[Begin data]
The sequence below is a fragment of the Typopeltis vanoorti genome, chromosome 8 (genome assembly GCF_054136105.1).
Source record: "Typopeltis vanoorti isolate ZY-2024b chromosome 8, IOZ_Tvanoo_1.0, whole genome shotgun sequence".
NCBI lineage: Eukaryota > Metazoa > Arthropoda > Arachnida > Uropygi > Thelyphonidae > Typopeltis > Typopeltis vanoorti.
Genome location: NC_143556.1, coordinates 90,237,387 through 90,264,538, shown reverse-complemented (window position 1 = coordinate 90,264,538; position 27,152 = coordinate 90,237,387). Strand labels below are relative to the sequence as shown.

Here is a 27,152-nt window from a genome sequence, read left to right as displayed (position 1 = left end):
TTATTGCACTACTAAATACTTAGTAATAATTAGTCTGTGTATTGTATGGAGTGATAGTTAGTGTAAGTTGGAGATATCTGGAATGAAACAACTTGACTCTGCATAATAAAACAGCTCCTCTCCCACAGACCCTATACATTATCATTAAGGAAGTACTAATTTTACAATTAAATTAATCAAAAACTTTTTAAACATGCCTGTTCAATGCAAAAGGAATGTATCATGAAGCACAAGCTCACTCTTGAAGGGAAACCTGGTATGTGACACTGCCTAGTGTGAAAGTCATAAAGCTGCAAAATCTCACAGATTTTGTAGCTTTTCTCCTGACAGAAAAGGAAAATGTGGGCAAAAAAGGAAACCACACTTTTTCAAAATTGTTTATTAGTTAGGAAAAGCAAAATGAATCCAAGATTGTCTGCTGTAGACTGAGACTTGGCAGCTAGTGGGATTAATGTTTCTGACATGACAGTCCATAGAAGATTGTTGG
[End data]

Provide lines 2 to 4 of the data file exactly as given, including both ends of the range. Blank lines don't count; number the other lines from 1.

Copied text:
Source record: "Typopeltis vanoorti isolate ZY-2024b chromosome 8, IOZ_Tvanoo_1.0, whole genome shotgun sequence".
NCBI lineage: Eukaryota > Metazoa > Arthropoda > Arachnida > Uropygi > Thelyphonidae > Typopeltis > Typopeltis vanoorti.
Genome location: NC_143556.1, coordinates 90,237,387 through 90,264,538, shown reverse-complemented (window position 1 = coordinate 90,264,538; position 27,152 = coordinate 90,237,387). Strand labels below are relative to the sequence as shown.